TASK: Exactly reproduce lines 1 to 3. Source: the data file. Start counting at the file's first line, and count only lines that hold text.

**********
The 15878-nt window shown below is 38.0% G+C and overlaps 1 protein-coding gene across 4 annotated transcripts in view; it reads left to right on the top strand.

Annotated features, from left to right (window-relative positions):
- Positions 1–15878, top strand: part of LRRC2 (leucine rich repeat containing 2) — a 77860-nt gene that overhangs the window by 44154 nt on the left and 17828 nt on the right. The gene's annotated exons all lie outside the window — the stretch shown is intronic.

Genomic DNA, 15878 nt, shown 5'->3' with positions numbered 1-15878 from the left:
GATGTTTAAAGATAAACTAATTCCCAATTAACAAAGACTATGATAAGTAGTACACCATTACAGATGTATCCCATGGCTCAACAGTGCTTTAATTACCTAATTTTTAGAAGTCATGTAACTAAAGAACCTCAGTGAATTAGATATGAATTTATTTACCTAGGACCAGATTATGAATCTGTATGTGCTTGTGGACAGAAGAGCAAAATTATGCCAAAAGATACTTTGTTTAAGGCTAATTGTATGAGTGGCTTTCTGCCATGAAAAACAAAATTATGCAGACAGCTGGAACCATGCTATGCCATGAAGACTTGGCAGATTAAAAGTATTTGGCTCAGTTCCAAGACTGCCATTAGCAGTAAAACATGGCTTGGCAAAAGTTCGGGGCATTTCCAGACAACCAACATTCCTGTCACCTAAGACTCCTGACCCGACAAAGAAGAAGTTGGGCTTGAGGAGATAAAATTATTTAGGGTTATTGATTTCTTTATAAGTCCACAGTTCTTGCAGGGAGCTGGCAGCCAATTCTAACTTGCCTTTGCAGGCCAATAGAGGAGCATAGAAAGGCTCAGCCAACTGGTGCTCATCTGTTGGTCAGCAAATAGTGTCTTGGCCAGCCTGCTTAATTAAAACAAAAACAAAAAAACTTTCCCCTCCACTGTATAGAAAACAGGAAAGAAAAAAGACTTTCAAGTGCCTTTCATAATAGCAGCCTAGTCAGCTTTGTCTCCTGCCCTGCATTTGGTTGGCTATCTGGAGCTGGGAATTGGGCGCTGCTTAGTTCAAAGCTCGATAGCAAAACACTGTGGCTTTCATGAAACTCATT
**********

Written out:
The 15878-nt window shown below is 38.0% G+C and overlaps 1 protein-coding gene across 4 annotated transcripts in view; it reads left to right on the top strand.

Annotated features, from left to right (window-relative positions):
- Positions 1–15878, top strand: part of LRRC2 (leucine rich repeat containing 2) — a 77860-nt gene that overhangs the window by 44154 nt on the left and 17828 nt on the right. The gene's annotated exons all lie outside the window — the stretch shown is intronic.